Ranveer Singh’s Ram and Deepika Padukone’s Leela demonstrate a personal connection and physical comfort in enacting their furious intimacy. Chemistry, however, is a special word. Let it not be concerned with its biological connotations alone. It was felt in abundance even though the characters didn’t share a single frame together in The Lunchbox.

    This love-at-first-sight fallacy needs something more than burning expressions of lust to underscore its potency. It needs growing space and dialogue — wonderful, quotable dialogue. Romeo and Juliet enjoyed that privilege thanks to Mr Shakespeare. Ram and Leela are left with cheesy lines, the kind you are spammed on SMS with, the kind you reflexively delete.

    Let me throw light on the difference. In the celebrated play, Juliet tells Romeo, ‘A rose by any other name would smell as sweet.’ Bhansali conveys it as, ‘Gulab ko pulao bulaaon toh khaoge kya? Naam mein kya hai

    Apart from its clunky writing (Woh lover toh hum killer) teeming with sexual innuendoes, Bhansali’s fondness for indulgence and theatrics leads to frequent awkward displays of revolting chauvinism and contrived melodrama.

    As a result, the strategically planned *epicness* of Ram and Leela’s romance is diluted in the excessive politics of endless revenge and mindless honour, which only takes a breather for one needless song after another (Priyanka Chopra stars in one such tantalising number).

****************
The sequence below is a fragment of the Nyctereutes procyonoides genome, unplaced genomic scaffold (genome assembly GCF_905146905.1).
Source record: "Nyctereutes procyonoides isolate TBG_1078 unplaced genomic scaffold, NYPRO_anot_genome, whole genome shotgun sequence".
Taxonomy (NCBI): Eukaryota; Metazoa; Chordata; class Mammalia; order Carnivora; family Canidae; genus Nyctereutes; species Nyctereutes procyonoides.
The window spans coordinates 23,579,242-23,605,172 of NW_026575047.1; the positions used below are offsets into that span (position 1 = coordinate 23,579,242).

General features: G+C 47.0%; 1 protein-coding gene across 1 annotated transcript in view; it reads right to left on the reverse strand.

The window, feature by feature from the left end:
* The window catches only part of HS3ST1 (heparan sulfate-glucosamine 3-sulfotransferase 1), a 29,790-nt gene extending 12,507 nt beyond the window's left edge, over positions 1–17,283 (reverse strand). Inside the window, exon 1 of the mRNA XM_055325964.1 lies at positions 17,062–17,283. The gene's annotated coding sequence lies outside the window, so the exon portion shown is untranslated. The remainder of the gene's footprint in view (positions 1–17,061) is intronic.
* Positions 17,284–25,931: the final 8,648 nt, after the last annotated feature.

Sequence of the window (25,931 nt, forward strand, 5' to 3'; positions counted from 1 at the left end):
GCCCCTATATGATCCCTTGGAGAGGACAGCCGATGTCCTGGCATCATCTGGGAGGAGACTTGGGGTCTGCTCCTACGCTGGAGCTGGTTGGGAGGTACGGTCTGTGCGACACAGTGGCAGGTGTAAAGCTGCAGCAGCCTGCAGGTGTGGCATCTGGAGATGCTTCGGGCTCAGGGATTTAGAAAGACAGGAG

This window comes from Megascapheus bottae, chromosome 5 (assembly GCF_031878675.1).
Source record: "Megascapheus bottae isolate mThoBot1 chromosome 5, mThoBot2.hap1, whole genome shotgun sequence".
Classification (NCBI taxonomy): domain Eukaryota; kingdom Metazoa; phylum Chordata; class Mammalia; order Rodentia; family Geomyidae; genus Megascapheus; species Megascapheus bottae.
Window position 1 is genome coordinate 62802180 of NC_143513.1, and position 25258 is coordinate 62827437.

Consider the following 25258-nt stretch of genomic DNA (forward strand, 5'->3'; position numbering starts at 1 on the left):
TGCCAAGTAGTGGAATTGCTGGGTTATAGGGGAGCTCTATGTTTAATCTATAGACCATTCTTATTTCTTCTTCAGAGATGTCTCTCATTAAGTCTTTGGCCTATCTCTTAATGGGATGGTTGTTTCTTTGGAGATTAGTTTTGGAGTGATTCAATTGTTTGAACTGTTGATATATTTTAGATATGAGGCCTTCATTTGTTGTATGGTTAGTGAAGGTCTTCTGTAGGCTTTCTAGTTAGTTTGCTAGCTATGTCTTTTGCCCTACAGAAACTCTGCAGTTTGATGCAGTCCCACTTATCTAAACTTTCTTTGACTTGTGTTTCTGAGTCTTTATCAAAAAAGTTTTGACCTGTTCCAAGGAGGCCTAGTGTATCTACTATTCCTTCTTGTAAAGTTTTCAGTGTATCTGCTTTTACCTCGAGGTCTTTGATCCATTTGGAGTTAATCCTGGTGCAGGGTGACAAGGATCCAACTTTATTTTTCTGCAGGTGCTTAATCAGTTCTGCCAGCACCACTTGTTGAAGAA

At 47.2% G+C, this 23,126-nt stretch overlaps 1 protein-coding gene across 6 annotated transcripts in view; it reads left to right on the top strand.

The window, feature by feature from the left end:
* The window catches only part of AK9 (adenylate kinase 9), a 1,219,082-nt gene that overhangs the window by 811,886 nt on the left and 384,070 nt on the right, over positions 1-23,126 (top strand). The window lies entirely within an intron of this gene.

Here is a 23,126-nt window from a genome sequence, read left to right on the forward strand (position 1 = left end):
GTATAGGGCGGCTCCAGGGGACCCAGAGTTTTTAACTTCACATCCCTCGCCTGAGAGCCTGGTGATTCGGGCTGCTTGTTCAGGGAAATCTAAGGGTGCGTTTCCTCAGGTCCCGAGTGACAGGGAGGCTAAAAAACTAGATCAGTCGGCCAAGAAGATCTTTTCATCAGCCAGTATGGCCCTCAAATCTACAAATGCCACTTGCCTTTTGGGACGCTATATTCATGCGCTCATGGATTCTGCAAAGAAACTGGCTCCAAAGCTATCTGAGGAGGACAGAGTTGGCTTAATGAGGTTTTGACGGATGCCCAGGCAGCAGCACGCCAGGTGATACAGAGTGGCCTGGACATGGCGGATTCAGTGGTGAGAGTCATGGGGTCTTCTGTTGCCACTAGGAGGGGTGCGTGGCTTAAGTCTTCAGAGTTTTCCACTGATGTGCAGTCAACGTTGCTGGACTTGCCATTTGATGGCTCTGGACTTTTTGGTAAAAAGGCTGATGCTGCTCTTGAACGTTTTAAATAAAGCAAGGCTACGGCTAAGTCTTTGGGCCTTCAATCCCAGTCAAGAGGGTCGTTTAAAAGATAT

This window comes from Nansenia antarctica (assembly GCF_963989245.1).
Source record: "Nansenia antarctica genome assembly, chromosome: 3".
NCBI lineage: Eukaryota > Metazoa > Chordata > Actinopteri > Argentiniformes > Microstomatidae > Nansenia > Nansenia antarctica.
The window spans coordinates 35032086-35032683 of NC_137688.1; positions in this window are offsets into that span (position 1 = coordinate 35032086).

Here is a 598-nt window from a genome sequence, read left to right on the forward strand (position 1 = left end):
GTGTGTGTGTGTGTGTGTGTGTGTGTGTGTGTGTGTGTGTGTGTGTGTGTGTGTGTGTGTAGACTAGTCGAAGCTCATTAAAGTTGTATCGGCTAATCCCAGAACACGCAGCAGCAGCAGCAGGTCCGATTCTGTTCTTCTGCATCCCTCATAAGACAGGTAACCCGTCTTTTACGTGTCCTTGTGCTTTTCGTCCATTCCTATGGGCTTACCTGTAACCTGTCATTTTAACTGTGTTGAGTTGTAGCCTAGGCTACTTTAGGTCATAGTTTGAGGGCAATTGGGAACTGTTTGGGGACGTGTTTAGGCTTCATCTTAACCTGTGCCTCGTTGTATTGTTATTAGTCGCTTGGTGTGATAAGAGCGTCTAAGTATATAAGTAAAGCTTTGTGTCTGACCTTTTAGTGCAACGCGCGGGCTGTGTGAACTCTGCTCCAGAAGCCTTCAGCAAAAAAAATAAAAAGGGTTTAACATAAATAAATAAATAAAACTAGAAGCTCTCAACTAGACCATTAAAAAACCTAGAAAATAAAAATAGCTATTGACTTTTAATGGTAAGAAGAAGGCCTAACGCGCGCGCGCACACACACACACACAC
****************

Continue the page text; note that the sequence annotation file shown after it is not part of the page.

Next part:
Still, it’s ever so watchable for Deepika Padukone. If ever there was any room for doubt, Deepika cancels it with her recently acquired aura. She embodies the lack of reason, the all-consuming ‘junoon,’ the bitterness, the sauciness, the arrogance that constitutes Leela so effectively, the film could well be titled after her. Only her.

    As for the rest, Ranveer Singh’s energy is unquestioned but he plays Ram like a rambunctious tapori who appears to be channeling Govinda in wardrobe, Madhuri Dixit in dance, Dharmendra in anger and Amitabh Bachchan in comedy.

    Supriya Pathak does a lady ogre in all her jeweled, kohl-ed glory with relish. If Agneepath makers ever decided to do a prequel, she’d be perfect to play Kancha Cheena’s mother. Richa Chadda doesn’t have a big role but she owns the scenes she walks in with her inbuilt fire. Gulshan Devaiah does well as a wily troublemaker.

    There’s Raza Murad too. His presence somehow only highlights the silliness of the premise even further.

    What began on a staggering note with stunning opening shots and rousing bottle-shooting sequence between boastful rivals somewhere is led astray in a Bhansali-constructed chaos of confused priorities and half-hearted romanticism.

    Rating: 2.5/5


  2. sanket porwal 8 years ago

    My review of Ram-Leela

    Let me give it on the very onset, Ram-Leela is predictable with every path of its way. You have seen all of this aplenty times and recently in that delicious romance-drama ISHAQZAADE from which Ram-Leela borrows lot of the screenplay chunk. Yet, there is a distinction point that Ram-Leela cracks, and that is SLB’s unapologetic, in-your-face grandeur and larger-than-life feel of the film. Every frame looks beautiful and monumental.